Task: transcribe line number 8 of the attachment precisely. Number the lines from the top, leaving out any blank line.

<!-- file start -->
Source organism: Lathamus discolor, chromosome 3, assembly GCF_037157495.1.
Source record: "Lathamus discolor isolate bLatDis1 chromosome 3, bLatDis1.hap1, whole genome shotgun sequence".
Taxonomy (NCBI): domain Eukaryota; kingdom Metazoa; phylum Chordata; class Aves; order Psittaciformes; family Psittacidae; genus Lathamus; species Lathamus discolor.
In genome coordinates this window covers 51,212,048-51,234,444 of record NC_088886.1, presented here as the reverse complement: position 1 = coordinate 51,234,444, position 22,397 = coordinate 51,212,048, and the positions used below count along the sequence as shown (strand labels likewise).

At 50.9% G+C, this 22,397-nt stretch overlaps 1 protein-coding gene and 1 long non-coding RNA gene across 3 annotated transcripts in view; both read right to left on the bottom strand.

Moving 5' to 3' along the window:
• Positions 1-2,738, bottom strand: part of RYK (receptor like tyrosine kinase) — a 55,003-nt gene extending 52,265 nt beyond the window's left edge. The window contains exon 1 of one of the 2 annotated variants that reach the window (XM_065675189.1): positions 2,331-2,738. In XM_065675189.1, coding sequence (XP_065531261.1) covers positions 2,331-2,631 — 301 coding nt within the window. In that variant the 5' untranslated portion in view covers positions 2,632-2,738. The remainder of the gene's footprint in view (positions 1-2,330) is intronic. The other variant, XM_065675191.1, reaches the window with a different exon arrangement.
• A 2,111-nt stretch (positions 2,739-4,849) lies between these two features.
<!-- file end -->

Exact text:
• A 2,111-nt stretch (positions 2,739-4,849) lies between these two features.